In 2019 production of robotic vehicles was in the range of a few thousand worldwide.Yole expects production volumes to reach 400k units annually, with cumulative production of 1 billion units by 2032...
“Disruption is coming to our streets and cities” says Pierre Cambou, Principal analyst, Imaging, at Yole Développement (Yole). “Mobility has defined the way humans have organized their society for ages and our world is currently being reimagined around a new generation of robotic vehicles. They appeared insignificant two years ago when we published our first report on the matter, today they are on the brink of changing the world as we know it”.
In this context, the market research & strategy consulting company Yole, intensively analyses the robotic mobility market and technologies and offers a comprehensive understanding of the industry in the Sensors for Robotic Mobility 2020 report.
Current means of mobility are hitting five major limitations. The first concerns the most vulnerable modality, namely that pedestrian safety is deteriorating. Second, in the major cities where people tend to live nowadays, public transportation is facing challenges in terms of efficiency and cost. Third, cars are no longer the grand solution to mobility they used to be. Congestion and cost of ownership is undermining this option. Four, air mobility is currently enjoying rapid expansion, but travel remains difficult as city to airport connections remain poor. Fifth, CO2 emissions due to all current means of mobility make urgent change vital. Regulators and customers are willing to change in both top-down and bottom-up manners.
According to Pierre Cambou: “The mobility industry will have to adapt, and for some this will be a massive opportunity. In this respect robotic mobility clearly checks all the right boxes. Whether it is robotic cars, shuttles or electric VTOL aircraft, the combination of all these new modalities will provide “MaaS” from inner cities, from cities to suburbs and cities to cities. Previous means of mobility will not disappear, just as cinema still existed while TV was massively deployed. Regardless of the naysayers, robotic vehicle technology will provide the Netflix of mobility before 2032”.
Carmakers developing ADAS technology have now mainly chosen a camera-and-radar approach. As Mr E. Musk, the CEO of Tesla, said, “LiDAR is a fool's errand […] in the automotive context”.
Robotic vehicles do not focus on the cost and long-term reliability issues that are the main concern for other automobiles. All that matters is the immediate availability, performance, and supportability of their sensor suite. The robotic sensor data flow is utterly limited by downstream computing power. While previous generations were in the range of several hundred Tops , the latest robotic vehicles are in the range of a thousand Tops.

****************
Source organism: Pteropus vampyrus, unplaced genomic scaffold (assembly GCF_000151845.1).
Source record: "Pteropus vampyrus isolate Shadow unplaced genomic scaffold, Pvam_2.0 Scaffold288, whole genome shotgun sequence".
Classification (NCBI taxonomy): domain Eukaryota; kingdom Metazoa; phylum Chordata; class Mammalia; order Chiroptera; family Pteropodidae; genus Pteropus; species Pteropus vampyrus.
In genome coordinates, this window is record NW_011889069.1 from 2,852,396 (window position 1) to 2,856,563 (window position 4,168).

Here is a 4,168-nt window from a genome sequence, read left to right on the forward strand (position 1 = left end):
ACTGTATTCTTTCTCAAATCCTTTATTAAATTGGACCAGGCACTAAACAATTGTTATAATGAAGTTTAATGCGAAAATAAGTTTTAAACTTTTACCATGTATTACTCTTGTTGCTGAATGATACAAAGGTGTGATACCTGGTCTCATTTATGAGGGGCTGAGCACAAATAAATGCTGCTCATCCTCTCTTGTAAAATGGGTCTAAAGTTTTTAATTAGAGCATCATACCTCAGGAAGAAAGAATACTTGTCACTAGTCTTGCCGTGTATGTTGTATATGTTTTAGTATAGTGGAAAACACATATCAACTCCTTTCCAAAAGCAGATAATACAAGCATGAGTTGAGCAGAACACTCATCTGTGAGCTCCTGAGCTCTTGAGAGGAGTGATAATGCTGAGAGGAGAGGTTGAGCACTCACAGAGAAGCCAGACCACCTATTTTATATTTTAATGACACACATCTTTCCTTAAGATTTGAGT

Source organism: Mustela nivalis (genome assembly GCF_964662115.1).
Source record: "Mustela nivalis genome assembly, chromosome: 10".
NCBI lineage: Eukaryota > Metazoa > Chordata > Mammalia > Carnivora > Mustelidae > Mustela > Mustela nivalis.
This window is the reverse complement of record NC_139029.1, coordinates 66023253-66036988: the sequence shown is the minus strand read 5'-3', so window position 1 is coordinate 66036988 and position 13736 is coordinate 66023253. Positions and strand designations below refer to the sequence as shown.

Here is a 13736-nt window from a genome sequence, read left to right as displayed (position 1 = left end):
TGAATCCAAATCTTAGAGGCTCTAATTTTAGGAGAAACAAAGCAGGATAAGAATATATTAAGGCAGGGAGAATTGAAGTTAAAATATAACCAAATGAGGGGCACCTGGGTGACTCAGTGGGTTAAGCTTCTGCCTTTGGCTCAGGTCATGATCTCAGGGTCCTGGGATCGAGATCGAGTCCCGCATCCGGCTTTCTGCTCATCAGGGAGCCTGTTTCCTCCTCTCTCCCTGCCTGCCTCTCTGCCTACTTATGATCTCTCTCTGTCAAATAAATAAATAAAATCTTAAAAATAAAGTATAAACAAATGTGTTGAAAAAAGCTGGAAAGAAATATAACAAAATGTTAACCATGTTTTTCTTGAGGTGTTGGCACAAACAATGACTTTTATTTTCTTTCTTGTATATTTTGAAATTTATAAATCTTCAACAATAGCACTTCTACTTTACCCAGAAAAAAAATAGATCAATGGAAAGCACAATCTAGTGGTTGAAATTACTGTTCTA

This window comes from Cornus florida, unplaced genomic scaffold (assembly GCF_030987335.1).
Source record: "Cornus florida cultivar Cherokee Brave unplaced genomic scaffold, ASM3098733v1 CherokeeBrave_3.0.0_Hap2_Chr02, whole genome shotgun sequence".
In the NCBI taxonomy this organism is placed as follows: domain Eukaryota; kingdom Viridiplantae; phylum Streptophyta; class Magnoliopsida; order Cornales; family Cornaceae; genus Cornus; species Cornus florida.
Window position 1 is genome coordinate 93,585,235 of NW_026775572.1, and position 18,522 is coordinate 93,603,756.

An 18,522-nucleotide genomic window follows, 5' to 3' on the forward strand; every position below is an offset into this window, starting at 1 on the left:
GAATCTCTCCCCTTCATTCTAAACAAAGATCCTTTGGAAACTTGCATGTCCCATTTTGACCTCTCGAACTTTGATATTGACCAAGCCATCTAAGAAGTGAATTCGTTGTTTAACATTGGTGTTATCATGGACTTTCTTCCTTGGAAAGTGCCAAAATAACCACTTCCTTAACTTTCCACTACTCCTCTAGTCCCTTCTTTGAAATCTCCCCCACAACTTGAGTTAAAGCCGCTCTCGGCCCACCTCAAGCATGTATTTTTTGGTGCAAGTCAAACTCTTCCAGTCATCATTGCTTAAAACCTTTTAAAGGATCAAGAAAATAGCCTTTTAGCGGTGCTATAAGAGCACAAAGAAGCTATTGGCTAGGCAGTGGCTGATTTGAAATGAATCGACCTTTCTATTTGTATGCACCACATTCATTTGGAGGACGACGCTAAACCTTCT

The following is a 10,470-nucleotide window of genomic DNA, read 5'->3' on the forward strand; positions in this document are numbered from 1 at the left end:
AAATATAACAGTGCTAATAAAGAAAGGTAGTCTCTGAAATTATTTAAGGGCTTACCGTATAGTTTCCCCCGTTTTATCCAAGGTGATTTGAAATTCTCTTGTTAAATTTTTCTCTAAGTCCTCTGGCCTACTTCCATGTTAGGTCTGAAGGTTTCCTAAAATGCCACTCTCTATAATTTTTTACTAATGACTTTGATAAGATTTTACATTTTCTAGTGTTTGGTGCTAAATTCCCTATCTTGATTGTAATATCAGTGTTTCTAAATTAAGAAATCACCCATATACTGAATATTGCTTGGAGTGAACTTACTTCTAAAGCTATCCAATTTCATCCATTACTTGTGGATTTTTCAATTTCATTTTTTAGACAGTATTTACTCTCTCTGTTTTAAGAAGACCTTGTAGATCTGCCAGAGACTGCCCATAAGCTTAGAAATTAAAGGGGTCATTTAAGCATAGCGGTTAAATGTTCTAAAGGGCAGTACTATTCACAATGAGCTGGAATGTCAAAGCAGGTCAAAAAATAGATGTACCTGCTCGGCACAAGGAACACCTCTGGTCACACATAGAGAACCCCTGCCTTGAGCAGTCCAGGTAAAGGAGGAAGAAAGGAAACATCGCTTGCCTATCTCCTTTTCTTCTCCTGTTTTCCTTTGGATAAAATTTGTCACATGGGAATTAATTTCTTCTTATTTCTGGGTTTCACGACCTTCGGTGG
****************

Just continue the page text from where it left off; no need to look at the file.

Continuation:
This gives limited increases in terms of sensor data flow, which relates to what Yole calls “More than Moore’s law”. The computing power needed increases with the square of data flow input. The number of sensing cameras, radars and LiDARs will grow far slower than the performance of robotic vehicle computers.
The way around data sparsity is for roboticists to use “better” data, meaning sensors which bring other types of information. The quality of information is increased, not the quantity. On top of industrial grade cameras and radars, they are massively using 3D sensing Lidars, navigation grade GNSS devices and IMUs and more recently Thermal IR cameras.
These sensors come with significant price tags, and will therefore generate US$900 million in revenues by 2024, US$3.4 billion by 2028 and reach US$17 billion by 2032, a time when a billion robotic vehicles may be roaming our streets.
For Pierre Cambou: “Growth rates are expected to be impressive. In 2019 production of robotic vehicles was in the range of a few thousand worldwide. We expect production volumes to reach 400k units annually, with cumulative production of 1 billion units, by 2032”.
This ramp up forecast is based on a 51% CAGR for the next 15 years. By then, the total revenue associated with the production of robotic vehicles will reach US$60 billion. 40% of that figure will originate from the vehicles themselves, 28% will come from sensing hardware, 28% from computing hardware and the remaining 4% will be from integration. This means that within 15 years complete industries will be structured around robotic vehicle technologies.
When looking closer to the present, in 2024 Yole’s analysts expect sensor revenues to reach US$0.4 billion for LiDAR, US$60 million for radar, US$160 million for cameras, US$230 million for IMUs and US$20 million for GNSS devices. The split between the different sensor modalities may not stay the same for the 15 years to come. Nevertheless the total envelope for sensing hardware should reach US$17 billion in 2032, while, for comparative purposes, computing should be in the same range.
Today’s car sales account for US$2.4 trillion and are the natural target of internet giants like Google, Baidu, Amazon and Uber. They are mostly attracted by the MaaS market, which Yole believe should reach the same value of US$2.4 trillion within the next decade. With an additional US$1.1 trillion to be generated by sales of personally-owned autonomous driving vehicles, the added value of autonomous driving will reach a total of US$3.5 trillion by 2032.
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